As a group of UK-based humanitarian, development, human rights and faith organisations working to support the rights of the Palestinian people, we are deeply concerned by the UK Government’s decision not to support the establishment of a UN Commission of Inquiry to assess violations of international law in the context of large-scale civilian protests in Gaza.
Since 30 March, Palestinians in Gaza have been participating in the “Great March of Return”, protesting against the ongoing denial of the right of return, as recognised in international law, for Palestinian refugees, as well as the intolerable living conditions under Israel’s 11-year illegal closure, compounded by Egypt’s restrictions on movement in and out of Gaza.
Israeli forces have meted out shocking violence against these demonstrators. At least 112 Palestinians, including 14 children, have been killed. The total number of injuries since 30 March, 13,375, now exceeds the approximately 11,000 injured in the 2014 offensive.
Despite repeated UK Government statements of support for an independent investigation into recent events in Gaza, the UK abstained on the UN vote for the Commission of Inquiry, explaining in a statement that it believes that the resolution was “partial and unhelpfully unbalanced”, and called on Israel to carry out its own “independent and transparent investigation”.
The UK’s position is misjudged. The Council’s resolution explicitly provides the Commission of Inquiry with a comprehensive mandate to “investigate all alleged violations and abuses of international humanitarian law and international human rights law” and calls on Israel and “all relevant parties” to cooperate with it.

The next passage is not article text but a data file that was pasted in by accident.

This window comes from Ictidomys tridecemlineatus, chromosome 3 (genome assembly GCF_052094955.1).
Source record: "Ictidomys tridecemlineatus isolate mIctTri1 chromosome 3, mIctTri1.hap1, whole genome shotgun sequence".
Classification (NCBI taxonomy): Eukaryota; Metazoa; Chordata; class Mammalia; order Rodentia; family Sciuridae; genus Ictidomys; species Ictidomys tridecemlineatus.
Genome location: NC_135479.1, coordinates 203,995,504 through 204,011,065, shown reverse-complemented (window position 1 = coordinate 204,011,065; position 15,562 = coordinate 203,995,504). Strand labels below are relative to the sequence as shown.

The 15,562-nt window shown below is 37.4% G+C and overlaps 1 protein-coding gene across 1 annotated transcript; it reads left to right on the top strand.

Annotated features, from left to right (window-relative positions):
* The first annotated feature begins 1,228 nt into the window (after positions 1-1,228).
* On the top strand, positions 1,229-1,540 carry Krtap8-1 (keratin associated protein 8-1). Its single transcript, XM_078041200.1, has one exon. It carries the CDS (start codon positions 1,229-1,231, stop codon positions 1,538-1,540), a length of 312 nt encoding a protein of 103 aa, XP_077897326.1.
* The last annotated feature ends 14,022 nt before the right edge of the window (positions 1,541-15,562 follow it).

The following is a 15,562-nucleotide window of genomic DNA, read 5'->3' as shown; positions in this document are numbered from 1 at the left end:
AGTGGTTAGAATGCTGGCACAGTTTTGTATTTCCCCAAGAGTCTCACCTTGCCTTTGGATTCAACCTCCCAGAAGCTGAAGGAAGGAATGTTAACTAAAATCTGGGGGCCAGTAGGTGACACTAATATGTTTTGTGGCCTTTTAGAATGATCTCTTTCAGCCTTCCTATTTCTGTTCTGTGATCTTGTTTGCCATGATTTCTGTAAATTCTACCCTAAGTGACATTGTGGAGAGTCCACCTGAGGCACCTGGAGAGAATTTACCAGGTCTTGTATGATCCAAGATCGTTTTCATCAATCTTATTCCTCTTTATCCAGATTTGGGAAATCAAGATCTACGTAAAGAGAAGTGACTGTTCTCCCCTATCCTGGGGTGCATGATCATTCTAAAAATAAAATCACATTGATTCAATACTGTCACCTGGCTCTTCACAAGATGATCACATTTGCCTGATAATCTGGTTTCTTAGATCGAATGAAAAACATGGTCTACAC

The UK’s statement also ignores the recent warning of UN human rights experts that Israel’s “planned probe may lack the independence, impartiality and effectiveness required by the international law”. Similar concerns about Israeli impunity have been raised by Israeli human rights organisations, the UN High Commissioner for Human Rights, and the last UN Commission of Inquiry to focus on Gaza, after the 2014 conflict.
It must also be remembered that Gaza’s mass casualties have entered a health system which the World Health Organisation (WHO) warned was “on the brink of collapse” before this latest crisis began, due to chronic shortages of medicines, equipment, electricity and fuel to keep hospital backup generators running.
There can be no humanitarian solutions to man-made problems. Palestinians in Gaza are demanding their rights and dignity, which cannot be achieved under permanent closure, occupation and displacement.
We call on the UK Government to reconsider its position on the UN-mandated Commission of Inquiry. In addition, the UK Government must call on Israel to fully adhere to its international legal obligations as the occupying power in Gaza, and work intensively with its international partners to bring the closure and the occupation permanently to an end so as to finally realise the rights of the Palestinian people to live in freedom and dignity.
Catholic Agency For Overseas Development (CAFOD)
Ecumenical Accompaniment Programme in Palestine and Israel- UK and Ireland (EAPPI UK and
Embrace the Middle East
Friends of Nablus and Surrounding Areas (FONSA)
Friends of Birzeit University (FOBZU)
Lawyers for Palestinian Human Rights (LPHR)
Medical Aid for Palestinians (MAP)
Quakers in Britain
The Council for Arab-British Understanding (Caabu)
War on Want